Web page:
Another serious misunderstanding: Jung,
Giegerich and a premature requiem
Mark Saban, Oxford, UK
Abstract: Barreto?s paper, ?Requiem for analytical psychology? utilized Jung?s dreams and visions to argue for the obsolescence of Jungian psychology. Its thesis rested upon the theoretical assumptions of Giegerich?s psychology as a Discipline of Interiority, which he and Giegerich claim are themselves based in Jung?s psychology. Here I argue that that claim is misplaced because it depends upon a fundamental misunderstanding of the nature of Jung?s psychological project. I shall further argue that Giegerich?s arguments for a Jungian basis to his psychology rely upon misreadings and decontextualisations of Jung?s original texts. Finally, I shall attempt to draw attention to the weaknesses and contradictions involved in Barreto?s interpretations of Jung?s dreams and visions.
Key words: Giegerich, Jung?s dreams and visions, obsolescence of analytical psychology, soul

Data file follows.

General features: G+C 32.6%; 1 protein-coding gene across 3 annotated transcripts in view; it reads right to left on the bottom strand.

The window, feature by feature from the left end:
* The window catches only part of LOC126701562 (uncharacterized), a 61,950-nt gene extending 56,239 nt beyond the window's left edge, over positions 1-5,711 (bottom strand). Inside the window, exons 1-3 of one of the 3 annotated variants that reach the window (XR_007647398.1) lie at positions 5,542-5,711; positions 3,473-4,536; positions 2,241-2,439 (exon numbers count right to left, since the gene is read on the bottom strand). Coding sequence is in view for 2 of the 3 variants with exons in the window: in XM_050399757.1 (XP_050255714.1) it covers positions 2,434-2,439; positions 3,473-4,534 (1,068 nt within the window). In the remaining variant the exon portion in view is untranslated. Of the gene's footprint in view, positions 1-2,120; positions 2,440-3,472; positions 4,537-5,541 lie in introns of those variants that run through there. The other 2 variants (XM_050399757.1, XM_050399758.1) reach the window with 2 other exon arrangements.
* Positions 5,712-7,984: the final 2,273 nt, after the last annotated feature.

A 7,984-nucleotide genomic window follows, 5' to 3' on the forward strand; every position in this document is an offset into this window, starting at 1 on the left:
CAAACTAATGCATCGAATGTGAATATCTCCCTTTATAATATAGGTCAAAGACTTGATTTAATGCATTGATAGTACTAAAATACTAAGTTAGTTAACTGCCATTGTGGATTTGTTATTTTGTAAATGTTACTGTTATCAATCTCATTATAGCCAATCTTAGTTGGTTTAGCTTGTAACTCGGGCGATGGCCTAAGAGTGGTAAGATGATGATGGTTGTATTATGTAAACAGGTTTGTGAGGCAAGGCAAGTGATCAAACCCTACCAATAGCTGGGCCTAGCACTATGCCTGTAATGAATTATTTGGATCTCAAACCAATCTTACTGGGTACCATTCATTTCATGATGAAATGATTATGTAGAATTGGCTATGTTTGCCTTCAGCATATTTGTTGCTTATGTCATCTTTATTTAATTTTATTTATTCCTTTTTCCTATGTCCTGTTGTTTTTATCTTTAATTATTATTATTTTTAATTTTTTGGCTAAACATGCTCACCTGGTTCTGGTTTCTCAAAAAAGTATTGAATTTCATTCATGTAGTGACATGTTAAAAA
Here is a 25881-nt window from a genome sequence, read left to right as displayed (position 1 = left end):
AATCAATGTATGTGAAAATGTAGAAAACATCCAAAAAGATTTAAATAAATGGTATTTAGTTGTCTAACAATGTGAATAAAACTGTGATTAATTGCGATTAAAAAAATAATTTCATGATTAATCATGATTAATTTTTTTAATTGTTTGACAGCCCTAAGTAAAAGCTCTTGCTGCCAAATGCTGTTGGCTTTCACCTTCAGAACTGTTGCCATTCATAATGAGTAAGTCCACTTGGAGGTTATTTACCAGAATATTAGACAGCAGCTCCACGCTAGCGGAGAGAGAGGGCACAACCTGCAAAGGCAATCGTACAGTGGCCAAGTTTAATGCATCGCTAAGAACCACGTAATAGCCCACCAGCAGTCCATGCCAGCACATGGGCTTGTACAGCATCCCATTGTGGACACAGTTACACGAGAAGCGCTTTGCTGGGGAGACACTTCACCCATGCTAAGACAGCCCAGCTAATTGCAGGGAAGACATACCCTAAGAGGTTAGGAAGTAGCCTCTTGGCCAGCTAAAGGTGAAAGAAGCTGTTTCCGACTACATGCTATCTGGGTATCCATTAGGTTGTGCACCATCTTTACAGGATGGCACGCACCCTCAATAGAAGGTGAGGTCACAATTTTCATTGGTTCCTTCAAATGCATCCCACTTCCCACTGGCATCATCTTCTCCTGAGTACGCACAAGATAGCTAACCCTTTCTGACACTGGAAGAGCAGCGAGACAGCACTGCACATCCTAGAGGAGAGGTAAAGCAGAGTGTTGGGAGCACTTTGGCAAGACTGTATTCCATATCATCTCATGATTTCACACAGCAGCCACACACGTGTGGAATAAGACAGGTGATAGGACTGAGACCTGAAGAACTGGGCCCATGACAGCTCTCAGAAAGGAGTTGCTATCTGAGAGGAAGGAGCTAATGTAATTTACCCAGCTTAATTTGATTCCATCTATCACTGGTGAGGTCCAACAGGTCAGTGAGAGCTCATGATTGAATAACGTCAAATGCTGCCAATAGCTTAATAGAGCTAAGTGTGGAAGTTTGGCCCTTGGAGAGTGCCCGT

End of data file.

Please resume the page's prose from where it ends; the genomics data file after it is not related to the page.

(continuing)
JEL Classification: ?me, d?su?tude de la psychologie analytique, Giegerich, r?ves et visions de Jung
Inspired by three recent contributions to the Journal of Analytical Psychology (Barreto 2014; Casement 2011; Giegerich 2012a), this paper is an attempt to reflect upon the relationship between the psychology of Wolfgang Giegerich (the self-styled Psychology as the Discipline of Interiority) and Jungian psychology.
Although Giegerich states clearly that his psychology ?finds its base and starting point? in Jung?s psychology (Giegerich 2008a, p. 11), his numerous articles and books have sought to carry through a radical deconstruction of many of Jung?s key ideas. In other words, Giegerich?s systematic inversion of
Jung?s psychology has been performed under the banner of a renewal of
Jungian psychology in its essence. This critique remains, he claims, loyal not to the explicit structures of analytical psychology, but to the implicit core notion of Jung?s psychology. It is precisely this claim?that Giegerich?s approach to Jung functions as an immanent critique?that I aim to dispute in this paper. It is important to emphasize that my goal is not to offer any 0021-8774/2015/6001/94 ? 2015, The Society of Analytical Psychology